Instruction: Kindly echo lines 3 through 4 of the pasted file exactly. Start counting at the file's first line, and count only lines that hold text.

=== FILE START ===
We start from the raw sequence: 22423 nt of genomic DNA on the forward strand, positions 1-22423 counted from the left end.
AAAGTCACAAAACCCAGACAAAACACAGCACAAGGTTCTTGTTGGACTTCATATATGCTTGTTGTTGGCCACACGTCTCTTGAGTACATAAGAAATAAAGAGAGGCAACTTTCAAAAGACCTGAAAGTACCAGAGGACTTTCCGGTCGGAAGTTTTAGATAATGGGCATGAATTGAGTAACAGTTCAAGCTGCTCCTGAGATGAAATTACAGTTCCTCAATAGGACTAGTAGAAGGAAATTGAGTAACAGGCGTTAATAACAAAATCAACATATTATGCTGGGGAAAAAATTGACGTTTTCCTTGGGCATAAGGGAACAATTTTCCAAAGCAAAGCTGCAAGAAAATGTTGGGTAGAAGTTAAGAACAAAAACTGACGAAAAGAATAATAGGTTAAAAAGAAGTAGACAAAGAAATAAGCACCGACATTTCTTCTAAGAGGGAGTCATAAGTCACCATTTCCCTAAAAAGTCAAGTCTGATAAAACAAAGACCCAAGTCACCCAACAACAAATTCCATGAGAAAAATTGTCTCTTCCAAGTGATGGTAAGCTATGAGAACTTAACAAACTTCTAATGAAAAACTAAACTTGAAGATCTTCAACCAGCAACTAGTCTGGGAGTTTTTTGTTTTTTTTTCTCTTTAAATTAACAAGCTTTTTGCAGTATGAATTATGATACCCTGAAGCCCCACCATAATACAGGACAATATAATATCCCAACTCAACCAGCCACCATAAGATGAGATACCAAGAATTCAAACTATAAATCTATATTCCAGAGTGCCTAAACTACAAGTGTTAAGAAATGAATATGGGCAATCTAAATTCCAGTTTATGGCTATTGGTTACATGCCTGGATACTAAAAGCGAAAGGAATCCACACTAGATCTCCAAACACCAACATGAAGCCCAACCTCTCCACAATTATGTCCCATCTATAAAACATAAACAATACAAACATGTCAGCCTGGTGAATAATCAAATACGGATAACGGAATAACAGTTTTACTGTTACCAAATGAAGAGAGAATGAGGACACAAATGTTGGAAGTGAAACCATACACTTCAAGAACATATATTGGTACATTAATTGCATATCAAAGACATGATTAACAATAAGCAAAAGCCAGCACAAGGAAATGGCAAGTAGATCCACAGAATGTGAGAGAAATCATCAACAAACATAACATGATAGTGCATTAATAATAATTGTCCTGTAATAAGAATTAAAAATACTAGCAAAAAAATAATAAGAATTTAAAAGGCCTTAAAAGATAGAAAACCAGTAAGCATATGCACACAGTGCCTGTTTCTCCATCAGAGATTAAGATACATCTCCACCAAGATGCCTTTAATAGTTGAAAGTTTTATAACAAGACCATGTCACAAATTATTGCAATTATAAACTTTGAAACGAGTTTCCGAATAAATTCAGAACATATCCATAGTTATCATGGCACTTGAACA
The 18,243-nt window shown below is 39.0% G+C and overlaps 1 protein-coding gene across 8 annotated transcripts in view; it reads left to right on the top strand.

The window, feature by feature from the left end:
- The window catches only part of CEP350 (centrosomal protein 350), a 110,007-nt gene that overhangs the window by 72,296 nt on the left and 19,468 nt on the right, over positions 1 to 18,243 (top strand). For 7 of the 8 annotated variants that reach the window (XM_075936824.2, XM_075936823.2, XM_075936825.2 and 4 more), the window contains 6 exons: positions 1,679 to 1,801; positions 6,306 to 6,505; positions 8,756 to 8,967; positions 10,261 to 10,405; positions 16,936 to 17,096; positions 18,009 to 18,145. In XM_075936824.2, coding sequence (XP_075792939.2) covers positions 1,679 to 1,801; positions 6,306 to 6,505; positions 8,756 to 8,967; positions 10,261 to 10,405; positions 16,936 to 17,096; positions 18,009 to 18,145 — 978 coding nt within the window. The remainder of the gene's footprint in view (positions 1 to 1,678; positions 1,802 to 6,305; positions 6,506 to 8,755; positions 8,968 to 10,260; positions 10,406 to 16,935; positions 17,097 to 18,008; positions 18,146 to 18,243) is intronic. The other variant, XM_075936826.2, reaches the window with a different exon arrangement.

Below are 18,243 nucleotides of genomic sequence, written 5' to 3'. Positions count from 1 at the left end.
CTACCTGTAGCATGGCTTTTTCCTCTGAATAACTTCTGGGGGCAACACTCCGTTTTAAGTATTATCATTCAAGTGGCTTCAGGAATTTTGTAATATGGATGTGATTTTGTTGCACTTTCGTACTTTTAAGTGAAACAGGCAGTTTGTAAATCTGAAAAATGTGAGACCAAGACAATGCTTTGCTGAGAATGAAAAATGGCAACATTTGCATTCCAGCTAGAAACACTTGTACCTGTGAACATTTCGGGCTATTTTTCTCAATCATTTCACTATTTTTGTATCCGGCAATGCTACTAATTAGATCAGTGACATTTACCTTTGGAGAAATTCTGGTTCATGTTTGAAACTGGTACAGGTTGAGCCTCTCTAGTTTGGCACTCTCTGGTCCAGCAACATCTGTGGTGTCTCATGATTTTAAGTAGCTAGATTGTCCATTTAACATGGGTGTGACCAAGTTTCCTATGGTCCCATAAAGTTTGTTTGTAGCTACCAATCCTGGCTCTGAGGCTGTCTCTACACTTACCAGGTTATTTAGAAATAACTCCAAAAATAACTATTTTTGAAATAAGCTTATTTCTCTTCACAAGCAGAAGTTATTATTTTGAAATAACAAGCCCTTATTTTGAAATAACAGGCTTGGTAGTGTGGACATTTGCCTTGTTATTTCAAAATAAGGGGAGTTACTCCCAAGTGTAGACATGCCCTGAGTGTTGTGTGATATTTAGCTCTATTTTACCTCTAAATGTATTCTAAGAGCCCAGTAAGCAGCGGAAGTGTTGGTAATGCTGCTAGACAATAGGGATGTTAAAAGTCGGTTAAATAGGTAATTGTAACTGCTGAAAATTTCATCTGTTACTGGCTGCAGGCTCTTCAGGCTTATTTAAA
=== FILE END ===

The 18,243-nt window shown below is 39.0% G+C and overlaps 1 protein-coding gene across 8 annotated transcripts in view; it reads left to right on the top strand.

The window, feature by feature from the left end: